PAST WEEK'S NEWS (Jan 31 – Feb 6, 2022)
Sphere 3D Corp shares leads the weekly gains as investors are responding positively after the company announced it buying 60,000 units of new NM440 bitcoin miners from NuMiner Global Inc. Sphere 3D Corp is a company dedicated to becoming the leading carbon-neutral bitcoin mining company operating at an enterprise scale
Shares of EV start-up Electric Last Mile plummet by more than 50%, majorly slumped on Wednesday, after the CEO and Chair both unexpectedly resigned, following an internal probe into share purchases made by the co-founders, before it went public through a SPAC in June.
Equity markets remained volatile but recorded overall gains for the second consecutive week. The market continued to stabilize from an oversold condition despite increased rate-hike expectations.
The market had plenty going for it this week, including month-end rebalancing activity, first-of-the-month inflows, an improved technical posture, a fear of missing out on further rebound gains, the huge rush of earnings reports, and the increasingly likely near-term prospect of rising interest rates.
Alphabet and Amazon.com saw big gains following their earnings reports but not as big as Snap's, which provided investors a huge sigh of relief after Meta Platforms plunged over 25% following its disappointing earnings news. A decline in Facebook’s average daily users and guidance for slower revenue growth wiped a record $232 billion off its market cap on Thursday. SNAP popped off with a 60% gain after falling 24% prior to its report.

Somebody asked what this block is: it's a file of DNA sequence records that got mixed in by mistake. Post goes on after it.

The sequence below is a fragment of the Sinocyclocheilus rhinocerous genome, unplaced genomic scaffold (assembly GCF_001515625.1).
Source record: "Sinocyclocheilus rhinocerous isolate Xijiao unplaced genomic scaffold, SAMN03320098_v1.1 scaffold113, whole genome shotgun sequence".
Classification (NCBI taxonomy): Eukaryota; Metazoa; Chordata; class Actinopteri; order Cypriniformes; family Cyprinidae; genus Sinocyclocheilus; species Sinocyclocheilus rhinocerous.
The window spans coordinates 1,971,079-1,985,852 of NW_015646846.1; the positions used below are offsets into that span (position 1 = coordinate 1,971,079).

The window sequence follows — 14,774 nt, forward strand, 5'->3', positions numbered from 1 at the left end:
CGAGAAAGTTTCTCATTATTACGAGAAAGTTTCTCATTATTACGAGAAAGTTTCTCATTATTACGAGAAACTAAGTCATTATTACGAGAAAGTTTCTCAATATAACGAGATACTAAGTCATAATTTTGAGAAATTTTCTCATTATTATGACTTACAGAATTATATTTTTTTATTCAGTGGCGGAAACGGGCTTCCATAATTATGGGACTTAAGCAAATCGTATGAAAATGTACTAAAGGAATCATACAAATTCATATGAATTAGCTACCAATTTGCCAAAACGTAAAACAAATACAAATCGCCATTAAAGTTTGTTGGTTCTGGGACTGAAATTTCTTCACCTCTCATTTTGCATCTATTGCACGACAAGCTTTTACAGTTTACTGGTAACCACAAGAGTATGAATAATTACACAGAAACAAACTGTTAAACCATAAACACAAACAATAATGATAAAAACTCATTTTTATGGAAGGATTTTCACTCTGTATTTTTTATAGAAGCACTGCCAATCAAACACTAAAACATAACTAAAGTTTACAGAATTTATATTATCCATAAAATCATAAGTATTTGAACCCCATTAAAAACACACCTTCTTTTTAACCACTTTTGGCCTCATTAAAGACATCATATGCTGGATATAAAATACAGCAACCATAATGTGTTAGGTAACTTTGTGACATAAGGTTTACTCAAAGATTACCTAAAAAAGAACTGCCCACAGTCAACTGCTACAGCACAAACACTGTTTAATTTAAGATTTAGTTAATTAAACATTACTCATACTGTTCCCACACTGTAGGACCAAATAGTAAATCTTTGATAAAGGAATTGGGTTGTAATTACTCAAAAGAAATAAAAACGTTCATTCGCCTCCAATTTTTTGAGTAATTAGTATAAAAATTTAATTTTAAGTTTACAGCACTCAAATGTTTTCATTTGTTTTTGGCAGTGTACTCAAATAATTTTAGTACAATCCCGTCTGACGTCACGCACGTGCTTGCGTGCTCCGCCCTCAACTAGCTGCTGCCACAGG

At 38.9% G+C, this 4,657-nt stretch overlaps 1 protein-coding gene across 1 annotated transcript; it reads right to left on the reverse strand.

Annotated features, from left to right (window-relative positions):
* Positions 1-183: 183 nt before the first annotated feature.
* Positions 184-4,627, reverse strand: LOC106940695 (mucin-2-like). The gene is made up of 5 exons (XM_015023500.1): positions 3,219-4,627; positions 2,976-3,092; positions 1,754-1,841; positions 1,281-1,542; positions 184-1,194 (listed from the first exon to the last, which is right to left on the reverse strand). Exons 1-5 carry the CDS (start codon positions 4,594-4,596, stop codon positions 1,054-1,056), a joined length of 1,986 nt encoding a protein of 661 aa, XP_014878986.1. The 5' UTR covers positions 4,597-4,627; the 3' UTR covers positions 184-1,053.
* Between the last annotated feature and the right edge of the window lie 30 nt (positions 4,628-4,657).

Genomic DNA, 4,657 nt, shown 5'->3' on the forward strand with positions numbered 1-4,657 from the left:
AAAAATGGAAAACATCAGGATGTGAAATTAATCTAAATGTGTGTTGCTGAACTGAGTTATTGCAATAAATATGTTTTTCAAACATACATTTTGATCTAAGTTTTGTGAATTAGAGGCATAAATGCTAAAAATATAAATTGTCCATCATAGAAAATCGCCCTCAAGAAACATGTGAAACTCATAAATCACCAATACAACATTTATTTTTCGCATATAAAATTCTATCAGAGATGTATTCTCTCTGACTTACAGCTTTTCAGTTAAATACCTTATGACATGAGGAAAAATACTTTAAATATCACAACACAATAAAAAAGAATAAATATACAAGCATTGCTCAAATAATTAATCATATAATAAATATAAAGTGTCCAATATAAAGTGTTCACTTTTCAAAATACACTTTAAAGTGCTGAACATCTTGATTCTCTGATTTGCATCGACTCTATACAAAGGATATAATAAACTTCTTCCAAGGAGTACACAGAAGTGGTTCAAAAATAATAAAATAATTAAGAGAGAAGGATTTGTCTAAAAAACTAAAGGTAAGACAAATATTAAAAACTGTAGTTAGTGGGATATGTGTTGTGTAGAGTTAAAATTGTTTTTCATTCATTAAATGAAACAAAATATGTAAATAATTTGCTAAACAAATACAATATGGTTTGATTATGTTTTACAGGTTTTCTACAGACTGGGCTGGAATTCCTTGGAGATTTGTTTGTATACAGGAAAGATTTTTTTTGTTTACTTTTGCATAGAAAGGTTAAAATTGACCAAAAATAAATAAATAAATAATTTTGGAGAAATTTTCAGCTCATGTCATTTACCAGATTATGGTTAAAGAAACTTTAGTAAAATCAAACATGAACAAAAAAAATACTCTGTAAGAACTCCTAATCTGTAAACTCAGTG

Expectations for the U.S. Fed to raise the fed funds rate by 50 basis points in March increased noticeably after the January employment report displayed surprisingly strong jobs growth and higher-than-expected wage gains. On a related note, the ECB and the BoE also acknowledged the inflation risks in the economy. The BoE responded accordingly with a 25-basis-point rate hike for the second meeting in a row, and the ECB said it couldn't rule out a rate hike this year after previously indicating that was an unlikely possibility.
In sectors perspective, gains were paced by the energy, consumer discretionary, and financials sectors with impressive gains. The materials, real estate, and communication services sectors ended the week with modest losses.
After starting 2022 with three straight weekly declines, the major U.S. stock indexes posted their second positive week in a row, eclipsing the previous week’s modest gains.
Equities in Europe weakened after ECB President Christine Lagarde made comments that appeared to leave the door open for a possible rate increase this year.
Stock markets in Asia generated a positive return for the week, while mainland China’s financial markets were closed for the Lunar New Year.
Crude Oil Performance
Oil benchmarks marks their seventh straight weekly gain, surged on Thursday and Friday with the price of U.S. crude climbed above $92 per barrel—the highest level in nearly eight years, after OPEC+ producers agreed to stick to only a modest production increase in the face of high demand. The group already struggling to meet existing targets and despite pressure from top consumers to raise production more quickly.
Geopolitical tensions in Eastern Europe and the Middle East have also fuelled oil's gains, which have pushed Brent futures up by 17% and WTI by 20% so far this year, building on 2021′s gain of more than 50%.